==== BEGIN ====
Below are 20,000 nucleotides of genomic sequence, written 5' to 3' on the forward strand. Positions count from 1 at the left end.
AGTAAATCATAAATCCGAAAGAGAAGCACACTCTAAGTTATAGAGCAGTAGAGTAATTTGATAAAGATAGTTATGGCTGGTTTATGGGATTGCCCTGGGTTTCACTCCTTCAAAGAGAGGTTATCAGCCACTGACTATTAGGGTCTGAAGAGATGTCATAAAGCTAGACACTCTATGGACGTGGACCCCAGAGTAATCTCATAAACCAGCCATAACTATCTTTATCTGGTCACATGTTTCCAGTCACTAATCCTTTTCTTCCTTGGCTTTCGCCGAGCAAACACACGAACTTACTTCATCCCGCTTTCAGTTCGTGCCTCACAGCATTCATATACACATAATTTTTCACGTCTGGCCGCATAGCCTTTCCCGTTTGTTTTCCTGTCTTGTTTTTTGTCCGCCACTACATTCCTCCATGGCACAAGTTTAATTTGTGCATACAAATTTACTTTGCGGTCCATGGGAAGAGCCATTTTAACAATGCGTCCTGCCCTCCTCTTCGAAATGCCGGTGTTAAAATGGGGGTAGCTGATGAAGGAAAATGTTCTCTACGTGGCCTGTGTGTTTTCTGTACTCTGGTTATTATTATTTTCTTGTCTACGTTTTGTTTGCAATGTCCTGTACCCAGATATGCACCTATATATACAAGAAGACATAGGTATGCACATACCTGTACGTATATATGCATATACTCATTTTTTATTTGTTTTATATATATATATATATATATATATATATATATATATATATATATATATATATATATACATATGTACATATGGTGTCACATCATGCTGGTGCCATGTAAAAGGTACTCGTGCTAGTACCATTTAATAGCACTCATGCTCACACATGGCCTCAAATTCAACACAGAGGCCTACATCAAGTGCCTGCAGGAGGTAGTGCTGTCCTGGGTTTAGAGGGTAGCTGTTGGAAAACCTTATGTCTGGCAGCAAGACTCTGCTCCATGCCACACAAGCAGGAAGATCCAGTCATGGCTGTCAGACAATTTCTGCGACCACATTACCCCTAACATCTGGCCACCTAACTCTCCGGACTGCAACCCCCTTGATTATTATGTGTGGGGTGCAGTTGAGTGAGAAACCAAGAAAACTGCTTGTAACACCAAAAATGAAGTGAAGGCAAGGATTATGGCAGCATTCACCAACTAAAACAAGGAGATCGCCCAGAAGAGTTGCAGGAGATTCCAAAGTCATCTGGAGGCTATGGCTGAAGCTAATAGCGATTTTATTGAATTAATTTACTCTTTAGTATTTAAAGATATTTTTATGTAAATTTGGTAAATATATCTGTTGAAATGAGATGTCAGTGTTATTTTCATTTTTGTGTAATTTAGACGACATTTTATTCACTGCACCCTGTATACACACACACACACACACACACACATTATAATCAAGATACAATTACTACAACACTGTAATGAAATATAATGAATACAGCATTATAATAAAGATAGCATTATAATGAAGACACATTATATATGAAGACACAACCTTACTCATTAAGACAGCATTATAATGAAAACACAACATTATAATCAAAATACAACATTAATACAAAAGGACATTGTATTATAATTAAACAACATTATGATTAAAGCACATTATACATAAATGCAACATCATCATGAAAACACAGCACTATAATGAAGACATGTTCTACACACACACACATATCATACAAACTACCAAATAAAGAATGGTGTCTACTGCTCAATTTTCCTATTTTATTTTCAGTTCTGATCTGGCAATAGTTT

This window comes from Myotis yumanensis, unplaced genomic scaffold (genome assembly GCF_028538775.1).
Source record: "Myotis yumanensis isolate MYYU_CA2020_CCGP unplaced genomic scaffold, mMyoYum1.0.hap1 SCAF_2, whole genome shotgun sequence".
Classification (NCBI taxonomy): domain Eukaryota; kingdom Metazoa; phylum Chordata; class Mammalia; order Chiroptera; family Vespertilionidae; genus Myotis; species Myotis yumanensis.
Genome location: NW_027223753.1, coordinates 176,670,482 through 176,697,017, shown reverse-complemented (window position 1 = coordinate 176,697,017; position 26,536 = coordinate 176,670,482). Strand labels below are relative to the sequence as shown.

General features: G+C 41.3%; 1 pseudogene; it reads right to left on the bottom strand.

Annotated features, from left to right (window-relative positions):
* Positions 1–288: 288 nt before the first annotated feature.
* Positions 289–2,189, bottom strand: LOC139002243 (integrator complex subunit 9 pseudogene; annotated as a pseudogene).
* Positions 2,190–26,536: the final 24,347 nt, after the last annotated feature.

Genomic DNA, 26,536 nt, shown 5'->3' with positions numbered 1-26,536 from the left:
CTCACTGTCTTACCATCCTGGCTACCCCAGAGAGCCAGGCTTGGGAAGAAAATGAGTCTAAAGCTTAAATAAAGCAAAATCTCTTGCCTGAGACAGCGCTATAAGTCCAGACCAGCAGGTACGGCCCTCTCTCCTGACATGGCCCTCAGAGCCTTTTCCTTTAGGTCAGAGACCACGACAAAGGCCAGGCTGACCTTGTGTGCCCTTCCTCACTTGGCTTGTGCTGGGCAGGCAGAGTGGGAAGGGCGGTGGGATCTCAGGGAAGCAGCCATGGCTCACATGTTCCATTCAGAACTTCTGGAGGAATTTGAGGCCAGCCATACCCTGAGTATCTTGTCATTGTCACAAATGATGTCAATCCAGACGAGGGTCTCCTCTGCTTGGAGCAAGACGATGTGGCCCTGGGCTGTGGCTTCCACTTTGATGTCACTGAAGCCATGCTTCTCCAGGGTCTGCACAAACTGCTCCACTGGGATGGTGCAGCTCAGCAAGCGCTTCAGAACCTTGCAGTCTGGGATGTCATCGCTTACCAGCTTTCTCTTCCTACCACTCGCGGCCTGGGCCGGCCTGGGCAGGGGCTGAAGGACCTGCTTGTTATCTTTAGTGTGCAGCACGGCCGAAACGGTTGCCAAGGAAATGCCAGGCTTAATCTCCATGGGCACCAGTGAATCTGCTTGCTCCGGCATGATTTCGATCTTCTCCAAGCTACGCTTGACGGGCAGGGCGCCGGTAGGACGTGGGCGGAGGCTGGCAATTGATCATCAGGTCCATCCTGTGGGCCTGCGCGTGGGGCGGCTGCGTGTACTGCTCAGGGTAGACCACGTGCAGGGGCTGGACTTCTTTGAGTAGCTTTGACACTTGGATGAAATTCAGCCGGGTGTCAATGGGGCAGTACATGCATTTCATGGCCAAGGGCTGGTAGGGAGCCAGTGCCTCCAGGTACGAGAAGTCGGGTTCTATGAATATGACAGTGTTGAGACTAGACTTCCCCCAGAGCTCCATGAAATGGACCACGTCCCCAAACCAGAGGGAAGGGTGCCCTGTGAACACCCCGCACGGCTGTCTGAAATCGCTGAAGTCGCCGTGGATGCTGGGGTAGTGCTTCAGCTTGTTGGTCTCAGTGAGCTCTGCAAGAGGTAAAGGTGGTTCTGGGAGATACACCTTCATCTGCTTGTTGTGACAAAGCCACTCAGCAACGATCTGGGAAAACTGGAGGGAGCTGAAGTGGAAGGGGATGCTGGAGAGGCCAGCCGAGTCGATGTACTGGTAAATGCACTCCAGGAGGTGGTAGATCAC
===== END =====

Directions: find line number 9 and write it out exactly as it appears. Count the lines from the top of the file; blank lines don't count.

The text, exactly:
* Positions 1–288: 288 nt before the first annotated feature.